Sunday, December 9, 2007

Voting Is An Obligation Not A Right

"Bad officials are elected by good citizens who do not vote." - George Nathan

Americans have one of the poorest voter turnouts on the planet. Out of the 172 countries for which figures are available, The USA ranks a sad 139th - outranking only less developed nations such as Zambia where voters may have to walk 80 miles to pull the lever.
There are approximately 186 million eligible voters in the United States (citizens over the age of eighteen without a disqualification such as a felony conviction). Of that number, only 130 million - about seventy percent - are registered to vote. In the last Presidential election only 60 percent of eligible voters showed up at the polls. That means that only about 30 percent actually voted for the current president. The percentage of the population that participates has been steadily dwindling.

"Half of the American people never read a newspaper.
Half never voted for president. One hopes it is the same half." - Gore Vidal
Presidential elections draw more voters than other types of elections. Yet in the last presidential election 75 million people who were eligible to vote did not do so. I believe this is a national disgrace. If one wishes for good government one must be a good citizen first. It is our duty as citizens to vote. A government that does not have the sanction of it's people has no legitimacy.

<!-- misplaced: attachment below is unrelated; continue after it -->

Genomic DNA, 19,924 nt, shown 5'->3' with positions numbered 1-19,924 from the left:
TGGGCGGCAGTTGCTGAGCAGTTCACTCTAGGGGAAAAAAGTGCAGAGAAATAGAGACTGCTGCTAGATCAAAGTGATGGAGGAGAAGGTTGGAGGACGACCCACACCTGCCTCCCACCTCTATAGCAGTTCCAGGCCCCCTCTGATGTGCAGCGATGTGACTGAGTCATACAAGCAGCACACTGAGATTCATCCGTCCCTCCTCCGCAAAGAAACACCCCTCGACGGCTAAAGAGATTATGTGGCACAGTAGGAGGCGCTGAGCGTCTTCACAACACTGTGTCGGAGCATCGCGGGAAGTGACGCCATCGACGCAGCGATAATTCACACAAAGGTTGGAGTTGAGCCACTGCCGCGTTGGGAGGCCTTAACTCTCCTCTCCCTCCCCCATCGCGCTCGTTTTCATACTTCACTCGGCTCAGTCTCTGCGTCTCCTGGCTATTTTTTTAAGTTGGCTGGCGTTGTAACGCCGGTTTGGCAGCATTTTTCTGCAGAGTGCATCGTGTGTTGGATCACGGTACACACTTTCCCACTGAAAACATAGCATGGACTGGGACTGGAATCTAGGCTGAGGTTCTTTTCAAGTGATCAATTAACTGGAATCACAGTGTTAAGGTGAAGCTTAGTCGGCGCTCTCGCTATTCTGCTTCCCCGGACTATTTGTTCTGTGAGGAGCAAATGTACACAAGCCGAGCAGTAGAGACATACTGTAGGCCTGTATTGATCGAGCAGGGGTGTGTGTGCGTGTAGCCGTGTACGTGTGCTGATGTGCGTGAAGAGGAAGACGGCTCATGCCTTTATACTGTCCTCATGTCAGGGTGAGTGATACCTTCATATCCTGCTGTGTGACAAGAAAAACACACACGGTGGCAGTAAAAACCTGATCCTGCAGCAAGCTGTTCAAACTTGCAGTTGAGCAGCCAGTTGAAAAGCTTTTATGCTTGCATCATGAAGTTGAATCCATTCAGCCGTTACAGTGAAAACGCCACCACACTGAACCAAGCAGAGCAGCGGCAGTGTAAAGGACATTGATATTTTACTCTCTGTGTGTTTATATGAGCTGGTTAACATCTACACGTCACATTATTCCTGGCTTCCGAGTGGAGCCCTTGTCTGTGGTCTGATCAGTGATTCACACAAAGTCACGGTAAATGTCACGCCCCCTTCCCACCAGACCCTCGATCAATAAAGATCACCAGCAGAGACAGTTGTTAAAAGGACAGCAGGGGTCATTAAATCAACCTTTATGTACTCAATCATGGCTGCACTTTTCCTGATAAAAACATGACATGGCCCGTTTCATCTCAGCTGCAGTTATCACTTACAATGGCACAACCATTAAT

Refraining from voting insures a spurious government and encourages corruption.

You don't need a degree in political theory to understand that the relationship between citizens and government (in particular in a democracy) is a social contract. The government agrees to govern well. Citizens consent to their government holding the necessary casual agents and funds to conduct the business of their collective interests. Citizens take on certain obligations - including the obligation to vote.!

"Always vote for principle, though you may vote alone, and you may cherish the sweetest reflection that your vote is never lost." - John Quincy Adams

Why are citizens obliged to vote? Because government, as Thomas Jefferson set forth in the Declaration of Independence, derives its authority from the consent of the governed.
That consent must constantly be renewed - through voting. If the citizens don't vote, the government loses its legitimacy to exist.

If American women would increase their voting turnout by ten percent,
I think we would see an end to all of the budget cuts
in programs benefiting women and children. -Coretta Scott King

It 's about time we voted for more candidates with breasts! We've been voting for boobs long enough. True enough! The political arena should more closely resemble the population than it does. Much of the reason it does not is in the hands of the non-voter. 85 million non voters are using the roads, sending their kids to schools, and enjoying the protection of firemen, policemen, and the armed forces, etc. Not voting is a serious problem. It is not only a failure of citizens, it is also a failure of government.